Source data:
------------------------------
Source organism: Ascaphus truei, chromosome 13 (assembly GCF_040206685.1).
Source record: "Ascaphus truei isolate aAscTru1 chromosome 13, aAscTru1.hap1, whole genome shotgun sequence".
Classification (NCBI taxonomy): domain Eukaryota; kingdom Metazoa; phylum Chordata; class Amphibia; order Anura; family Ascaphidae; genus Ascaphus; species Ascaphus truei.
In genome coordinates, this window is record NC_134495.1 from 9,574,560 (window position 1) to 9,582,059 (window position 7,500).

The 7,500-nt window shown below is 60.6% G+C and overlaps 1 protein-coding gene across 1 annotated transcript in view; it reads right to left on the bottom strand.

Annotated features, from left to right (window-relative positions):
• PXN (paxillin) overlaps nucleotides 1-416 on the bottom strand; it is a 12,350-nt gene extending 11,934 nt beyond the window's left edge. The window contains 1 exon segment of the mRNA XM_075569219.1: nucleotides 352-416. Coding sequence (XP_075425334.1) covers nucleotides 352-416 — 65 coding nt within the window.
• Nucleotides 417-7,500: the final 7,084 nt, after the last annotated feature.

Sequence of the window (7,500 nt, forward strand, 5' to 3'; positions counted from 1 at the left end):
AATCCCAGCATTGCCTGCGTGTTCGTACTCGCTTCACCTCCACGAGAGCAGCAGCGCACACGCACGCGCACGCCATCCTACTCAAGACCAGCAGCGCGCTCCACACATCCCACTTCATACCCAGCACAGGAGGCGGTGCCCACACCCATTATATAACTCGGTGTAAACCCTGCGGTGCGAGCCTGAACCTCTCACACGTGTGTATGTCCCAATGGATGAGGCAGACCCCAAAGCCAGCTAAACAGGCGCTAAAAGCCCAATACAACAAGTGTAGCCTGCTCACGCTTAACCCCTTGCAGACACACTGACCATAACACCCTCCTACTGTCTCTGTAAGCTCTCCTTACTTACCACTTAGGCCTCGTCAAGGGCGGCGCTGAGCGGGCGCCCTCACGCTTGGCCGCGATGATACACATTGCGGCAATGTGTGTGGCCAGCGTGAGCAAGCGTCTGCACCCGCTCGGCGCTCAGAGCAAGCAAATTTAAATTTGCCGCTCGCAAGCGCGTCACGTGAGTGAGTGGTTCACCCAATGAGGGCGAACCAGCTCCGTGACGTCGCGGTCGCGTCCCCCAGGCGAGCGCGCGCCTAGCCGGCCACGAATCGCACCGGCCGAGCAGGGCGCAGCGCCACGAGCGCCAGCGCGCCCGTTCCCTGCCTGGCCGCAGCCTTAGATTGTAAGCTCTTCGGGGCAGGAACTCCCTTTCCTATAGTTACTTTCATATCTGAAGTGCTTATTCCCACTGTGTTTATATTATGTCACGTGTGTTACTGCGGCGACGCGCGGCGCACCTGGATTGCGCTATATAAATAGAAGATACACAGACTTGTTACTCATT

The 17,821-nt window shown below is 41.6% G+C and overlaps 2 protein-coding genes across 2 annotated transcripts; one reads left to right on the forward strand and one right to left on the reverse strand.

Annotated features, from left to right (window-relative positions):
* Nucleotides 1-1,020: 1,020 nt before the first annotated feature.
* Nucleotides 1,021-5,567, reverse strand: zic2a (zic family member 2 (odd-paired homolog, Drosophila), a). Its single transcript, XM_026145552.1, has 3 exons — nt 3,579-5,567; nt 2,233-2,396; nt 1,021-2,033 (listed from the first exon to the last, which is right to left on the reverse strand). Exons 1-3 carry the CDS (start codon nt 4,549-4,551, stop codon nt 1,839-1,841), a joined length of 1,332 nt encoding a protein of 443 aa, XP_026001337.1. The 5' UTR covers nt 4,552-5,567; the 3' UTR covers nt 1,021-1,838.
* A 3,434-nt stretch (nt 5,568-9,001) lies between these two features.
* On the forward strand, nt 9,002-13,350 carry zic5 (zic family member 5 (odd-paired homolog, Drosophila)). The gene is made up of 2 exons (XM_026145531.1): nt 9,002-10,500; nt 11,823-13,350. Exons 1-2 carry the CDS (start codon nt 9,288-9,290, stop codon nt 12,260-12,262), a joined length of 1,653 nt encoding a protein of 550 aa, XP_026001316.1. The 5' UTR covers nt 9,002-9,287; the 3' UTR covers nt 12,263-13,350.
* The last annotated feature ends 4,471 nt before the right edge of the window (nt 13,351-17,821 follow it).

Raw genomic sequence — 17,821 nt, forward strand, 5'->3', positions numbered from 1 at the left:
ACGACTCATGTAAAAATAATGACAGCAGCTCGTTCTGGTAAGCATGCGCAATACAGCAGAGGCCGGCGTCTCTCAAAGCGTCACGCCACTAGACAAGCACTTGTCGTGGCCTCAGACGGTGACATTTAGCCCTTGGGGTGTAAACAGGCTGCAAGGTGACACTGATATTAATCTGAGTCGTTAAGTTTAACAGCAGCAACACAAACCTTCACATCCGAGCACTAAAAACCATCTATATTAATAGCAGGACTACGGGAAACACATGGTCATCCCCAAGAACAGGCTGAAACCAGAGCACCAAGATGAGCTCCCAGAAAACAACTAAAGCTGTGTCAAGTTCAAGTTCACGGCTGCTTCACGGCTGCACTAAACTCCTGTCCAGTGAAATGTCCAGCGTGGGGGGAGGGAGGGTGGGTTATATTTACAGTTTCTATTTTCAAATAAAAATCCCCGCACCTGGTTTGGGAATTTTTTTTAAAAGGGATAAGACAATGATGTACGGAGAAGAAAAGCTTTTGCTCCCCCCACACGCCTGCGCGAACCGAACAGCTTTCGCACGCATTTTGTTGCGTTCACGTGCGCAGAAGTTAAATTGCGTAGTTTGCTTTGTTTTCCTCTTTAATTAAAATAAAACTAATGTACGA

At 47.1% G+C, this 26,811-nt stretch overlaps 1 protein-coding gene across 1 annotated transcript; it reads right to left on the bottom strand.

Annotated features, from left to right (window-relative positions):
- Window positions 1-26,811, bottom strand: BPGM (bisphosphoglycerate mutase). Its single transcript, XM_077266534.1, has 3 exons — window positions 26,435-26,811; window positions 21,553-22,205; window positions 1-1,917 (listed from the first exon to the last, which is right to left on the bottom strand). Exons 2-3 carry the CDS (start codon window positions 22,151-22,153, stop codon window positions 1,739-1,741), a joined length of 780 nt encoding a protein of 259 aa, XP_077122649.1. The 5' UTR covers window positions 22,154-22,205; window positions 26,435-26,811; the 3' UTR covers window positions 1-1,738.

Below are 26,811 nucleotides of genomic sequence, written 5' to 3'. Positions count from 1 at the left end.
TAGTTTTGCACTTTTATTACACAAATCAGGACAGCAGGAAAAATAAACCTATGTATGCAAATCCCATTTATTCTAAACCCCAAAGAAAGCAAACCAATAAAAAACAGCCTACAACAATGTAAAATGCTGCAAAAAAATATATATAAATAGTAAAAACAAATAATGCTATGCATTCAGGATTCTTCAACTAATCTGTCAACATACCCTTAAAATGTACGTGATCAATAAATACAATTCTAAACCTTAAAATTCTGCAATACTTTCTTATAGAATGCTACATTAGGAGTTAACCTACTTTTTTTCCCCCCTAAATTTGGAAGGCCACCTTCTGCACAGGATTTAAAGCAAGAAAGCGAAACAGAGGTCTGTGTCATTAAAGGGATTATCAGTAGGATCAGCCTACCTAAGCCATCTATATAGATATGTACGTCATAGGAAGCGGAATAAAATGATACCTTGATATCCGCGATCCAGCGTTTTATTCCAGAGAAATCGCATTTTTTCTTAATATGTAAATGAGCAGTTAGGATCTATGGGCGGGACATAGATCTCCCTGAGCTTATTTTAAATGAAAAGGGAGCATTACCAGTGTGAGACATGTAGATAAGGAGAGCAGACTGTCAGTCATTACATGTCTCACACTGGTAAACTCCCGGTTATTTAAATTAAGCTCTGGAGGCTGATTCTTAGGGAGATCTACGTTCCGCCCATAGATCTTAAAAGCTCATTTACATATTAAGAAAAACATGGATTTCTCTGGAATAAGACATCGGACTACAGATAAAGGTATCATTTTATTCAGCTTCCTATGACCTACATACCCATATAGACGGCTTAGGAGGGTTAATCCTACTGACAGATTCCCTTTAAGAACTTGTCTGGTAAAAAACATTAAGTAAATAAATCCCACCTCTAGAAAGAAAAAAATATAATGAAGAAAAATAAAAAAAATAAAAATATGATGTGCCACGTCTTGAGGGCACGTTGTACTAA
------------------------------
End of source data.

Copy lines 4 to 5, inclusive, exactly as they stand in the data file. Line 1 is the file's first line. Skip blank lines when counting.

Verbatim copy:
In genome coordinates, this window is record NC_134495.1 from 9,574,560 (window position 1) to 9,582,059 (window position 7,500).

The 7,500-nt window shown below is 60.6% G+C and overlaps 1 protein-coding gene across 1 annotated transcript in view; it reads right to left on the bottom strand.